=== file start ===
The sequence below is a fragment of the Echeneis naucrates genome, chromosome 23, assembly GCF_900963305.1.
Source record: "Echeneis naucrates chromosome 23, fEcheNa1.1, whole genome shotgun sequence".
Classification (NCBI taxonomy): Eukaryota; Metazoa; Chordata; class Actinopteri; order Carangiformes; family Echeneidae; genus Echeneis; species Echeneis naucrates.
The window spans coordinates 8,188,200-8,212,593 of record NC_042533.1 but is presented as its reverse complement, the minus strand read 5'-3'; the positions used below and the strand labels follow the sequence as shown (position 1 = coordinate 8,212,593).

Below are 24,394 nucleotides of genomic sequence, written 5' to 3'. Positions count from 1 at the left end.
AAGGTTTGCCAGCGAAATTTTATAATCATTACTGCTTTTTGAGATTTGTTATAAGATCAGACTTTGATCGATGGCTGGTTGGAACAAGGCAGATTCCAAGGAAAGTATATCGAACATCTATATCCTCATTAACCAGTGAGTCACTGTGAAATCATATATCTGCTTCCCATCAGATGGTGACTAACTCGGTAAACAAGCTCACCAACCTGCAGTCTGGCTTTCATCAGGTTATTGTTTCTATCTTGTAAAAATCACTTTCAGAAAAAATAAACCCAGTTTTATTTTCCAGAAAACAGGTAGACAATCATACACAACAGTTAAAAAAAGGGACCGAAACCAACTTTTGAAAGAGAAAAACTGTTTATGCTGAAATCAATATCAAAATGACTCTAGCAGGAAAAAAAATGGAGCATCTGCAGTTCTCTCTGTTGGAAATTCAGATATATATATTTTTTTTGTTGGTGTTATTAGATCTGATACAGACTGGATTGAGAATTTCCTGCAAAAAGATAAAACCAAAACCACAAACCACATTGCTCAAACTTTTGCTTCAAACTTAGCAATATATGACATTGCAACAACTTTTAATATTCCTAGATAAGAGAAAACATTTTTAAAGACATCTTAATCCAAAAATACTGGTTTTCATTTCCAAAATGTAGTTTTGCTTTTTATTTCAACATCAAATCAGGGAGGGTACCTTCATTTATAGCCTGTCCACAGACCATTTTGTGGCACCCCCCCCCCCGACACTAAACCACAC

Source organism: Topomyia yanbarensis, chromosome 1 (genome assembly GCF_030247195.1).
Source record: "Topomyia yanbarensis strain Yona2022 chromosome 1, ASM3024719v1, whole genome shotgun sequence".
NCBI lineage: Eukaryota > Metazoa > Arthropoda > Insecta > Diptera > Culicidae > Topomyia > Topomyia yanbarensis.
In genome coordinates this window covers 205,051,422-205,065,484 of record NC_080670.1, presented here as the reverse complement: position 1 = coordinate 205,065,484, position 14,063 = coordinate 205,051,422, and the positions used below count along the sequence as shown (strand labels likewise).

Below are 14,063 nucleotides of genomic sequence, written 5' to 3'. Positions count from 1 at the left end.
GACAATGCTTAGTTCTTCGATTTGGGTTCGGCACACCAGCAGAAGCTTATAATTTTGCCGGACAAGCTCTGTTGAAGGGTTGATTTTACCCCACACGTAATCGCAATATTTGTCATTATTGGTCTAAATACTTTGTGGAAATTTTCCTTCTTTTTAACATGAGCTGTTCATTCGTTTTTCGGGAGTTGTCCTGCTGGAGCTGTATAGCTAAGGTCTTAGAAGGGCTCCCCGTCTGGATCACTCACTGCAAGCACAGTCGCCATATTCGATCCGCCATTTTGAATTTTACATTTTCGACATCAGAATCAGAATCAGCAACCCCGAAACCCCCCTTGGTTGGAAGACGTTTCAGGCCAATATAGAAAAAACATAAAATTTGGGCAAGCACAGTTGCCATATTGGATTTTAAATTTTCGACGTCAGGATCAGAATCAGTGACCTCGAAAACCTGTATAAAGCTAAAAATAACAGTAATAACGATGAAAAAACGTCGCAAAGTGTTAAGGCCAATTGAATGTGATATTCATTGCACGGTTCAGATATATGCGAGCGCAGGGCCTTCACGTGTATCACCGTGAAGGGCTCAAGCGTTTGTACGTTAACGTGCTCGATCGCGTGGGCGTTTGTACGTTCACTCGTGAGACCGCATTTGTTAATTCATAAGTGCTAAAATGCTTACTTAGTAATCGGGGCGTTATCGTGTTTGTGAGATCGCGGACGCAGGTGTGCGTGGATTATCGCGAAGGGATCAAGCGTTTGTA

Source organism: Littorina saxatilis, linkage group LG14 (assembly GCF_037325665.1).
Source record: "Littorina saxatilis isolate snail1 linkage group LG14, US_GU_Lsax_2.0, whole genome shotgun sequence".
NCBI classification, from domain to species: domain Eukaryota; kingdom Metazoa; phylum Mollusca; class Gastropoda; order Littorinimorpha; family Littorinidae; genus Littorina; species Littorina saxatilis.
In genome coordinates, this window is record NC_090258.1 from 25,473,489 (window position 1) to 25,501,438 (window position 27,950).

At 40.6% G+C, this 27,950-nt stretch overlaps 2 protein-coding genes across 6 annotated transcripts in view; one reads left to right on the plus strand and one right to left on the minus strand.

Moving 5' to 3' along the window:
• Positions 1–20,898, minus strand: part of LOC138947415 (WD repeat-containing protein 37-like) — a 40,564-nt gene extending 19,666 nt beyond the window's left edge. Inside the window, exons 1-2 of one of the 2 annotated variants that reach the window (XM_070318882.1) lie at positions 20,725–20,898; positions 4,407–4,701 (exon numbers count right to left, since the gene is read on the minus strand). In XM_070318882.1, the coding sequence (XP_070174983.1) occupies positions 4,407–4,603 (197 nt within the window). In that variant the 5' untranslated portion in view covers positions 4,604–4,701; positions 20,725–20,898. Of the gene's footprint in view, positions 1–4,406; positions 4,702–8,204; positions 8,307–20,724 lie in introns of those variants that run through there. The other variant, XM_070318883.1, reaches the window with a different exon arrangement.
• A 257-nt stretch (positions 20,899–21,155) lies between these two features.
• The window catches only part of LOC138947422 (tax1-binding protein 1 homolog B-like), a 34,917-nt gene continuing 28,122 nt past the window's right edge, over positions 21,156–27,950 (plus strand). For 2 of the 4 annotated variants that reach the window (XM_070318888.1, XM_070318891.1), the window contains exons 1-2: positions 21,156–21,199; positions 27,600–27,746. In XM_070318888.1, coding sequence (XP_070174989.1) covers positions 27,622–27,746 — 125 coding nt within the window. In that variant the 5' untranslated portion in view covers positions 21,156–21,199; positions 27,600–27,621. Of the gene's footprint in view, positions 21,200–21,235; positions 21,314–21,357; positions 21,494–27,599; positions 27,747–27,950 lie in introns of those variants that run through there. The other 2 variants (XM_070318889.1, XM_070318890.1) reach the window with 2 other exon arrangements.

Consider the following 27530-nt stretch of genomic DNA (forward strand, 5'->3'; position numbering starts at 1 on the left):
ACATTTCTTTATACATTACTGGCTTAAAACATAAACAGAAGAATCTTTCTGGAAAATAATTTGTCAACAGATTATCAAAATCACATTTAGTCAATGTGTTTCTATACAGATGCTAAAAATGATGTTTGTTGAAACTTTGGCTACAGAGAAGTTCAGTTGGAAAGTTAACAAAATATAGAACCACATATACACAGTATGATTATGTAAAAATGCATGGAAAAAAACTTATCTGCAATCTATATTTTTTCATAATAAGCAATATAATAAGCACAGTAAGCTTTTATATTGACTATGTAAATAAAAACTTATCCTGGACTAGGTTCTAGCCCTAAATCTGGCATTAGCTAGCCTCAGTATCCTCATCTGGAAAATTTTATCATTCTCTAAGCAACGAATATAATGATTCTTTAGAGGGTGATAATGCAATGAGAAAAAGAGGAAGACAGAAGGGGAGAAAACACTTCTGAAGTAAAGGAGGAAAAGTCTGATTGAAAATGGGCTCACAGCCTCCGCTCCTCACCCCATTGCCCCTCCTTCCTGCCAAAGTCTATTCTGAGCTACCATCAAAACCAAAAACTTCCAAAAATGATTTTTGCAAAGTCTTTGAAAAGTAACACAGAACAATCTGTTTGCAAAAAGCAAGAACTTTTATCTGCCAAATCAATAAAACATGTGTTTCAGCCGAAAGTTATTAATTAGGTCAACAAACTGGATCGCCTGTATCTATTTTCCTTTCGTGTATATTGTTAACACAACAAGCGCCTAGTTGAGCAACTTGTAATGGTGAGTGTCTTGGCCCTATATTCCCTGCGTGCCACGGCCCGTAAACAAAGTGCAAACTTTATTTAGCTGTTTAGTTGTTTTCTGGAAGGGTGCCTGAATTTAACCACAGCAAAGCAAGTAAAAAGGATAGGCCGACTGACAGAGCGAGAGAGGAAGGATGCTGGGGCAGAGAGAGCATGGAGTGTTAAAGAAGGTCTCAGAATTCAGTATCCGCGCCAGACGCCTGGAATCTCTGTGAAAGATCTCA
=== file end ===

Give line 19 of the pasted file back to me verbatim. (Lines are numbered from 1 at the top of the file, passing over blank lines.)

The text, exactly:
• Positions 1–20,898, minus strand: part of LOC138947415 (WD repeat-containing protein 37-like) — a 40,564-nt gene extending 19,666 nt beyond the window's left edge. Inside the window, exons 1-2 of one of the 2 annotated variants that reach the window (XM_070318882.1) lie at positions 20,725–20,898; positions 4,407–4,701 (exon numbers count right to left, since the gene is read on the minus strand). In XM_070318882.1, the coding sequence (XP_070174983.1) occupies positions 4,407–4,603 (197 nt within the window). In that variant the 5' untranslated portion in view covers positions 4,604–4,701; positions 20,725–20,898. Of the gene's footprint in view, positions 1–4,406; positions 4,702–8,204; positions 8,307–20,724 lie in introns of those variants that run through there. The other variant, XM_070318883.1, reaches the window with a different exon arrangement.